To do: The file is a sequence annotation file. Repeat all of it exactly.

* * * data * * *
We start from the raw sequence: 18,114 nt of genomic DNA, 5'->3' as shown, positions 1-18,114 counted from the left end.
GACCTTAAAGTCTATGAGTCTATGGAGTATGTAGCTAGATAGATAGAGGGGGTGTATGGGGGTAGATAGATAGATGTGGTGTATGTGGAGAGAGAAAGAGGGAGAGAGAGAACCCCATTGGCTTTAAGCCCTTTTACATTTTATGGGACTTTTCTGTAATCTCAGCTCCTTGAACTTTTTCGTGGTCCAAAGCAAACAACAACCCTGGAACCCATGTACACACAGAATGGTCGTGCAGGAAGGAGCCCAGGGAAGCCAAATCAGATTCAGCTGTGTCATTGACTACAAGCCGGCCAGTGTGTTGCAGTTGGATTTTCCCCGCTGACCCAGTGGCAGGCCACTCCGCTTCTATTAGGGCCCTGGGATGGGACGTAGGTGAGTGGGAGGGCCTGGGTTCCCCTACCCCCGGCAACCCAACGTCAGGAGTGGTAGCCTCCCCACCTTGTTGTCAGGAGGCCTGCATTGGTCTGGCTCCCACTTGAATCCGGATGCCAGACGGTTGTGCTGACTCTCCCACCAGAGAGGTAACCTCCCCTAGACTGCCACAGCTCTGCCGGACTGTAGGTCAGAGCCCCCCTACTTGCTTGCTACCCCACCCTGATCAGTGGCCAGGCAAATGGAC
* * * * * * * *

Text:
We start from the raw sequence: 18,114 nt of genomic DNA, 5'->3' as shown, positions 1-18,114 counted from the left end.
GACCTTAAAGTCTATGAGTCTATGGAGTATGTAGCTAGATAGATAGAGGGGGTGTATGGGGGTAGATAGATAGATGTGGTGTATGTGGAGAGAGAAAGAGGGAGAGAGAGAACCCCATTGGCTTTAAGCCCTTTTACATTTTATGGGACTTTTCTGTAATCTCAGCTCCTTGAACTTTTTCGTGGTCCAAAGCAAACAACAACCCTGGAACCCATGTACACACAGAATGGTCGTGCAGGAAGGAGCCCAGGGAAGCCAAATCAGATTCAGCTGTGTCATTGACTACAAGCCGGCCAGTGTGTTGCAGTTGGATTTTCCCCGCTGACCCAGTGGCAGGCCACTCCGCTTCTATTAGGGCCCTGGGATGGGACGTAGGTGAGTGGGAGGGCCTGGGTTCCCCTACCCCCGGCAACCCAACGTCAGGAGTGGTAGCCTCCCCACCTTGTTGTCAGGAGGCCTGCATTGGTCTGGCTCCCACTTGAATCCGGATGCCAGACGGTTGTGCTGACTCTCCCACCAGAGAGGTAACCTCCCCTAGACTGCCACAGCTCTGCCGGACTGTAGGTCAGAGCCCCCCTACTTGCTTGCTACCCCACCCTGATCAGTGGCCAGGCAAATGGAC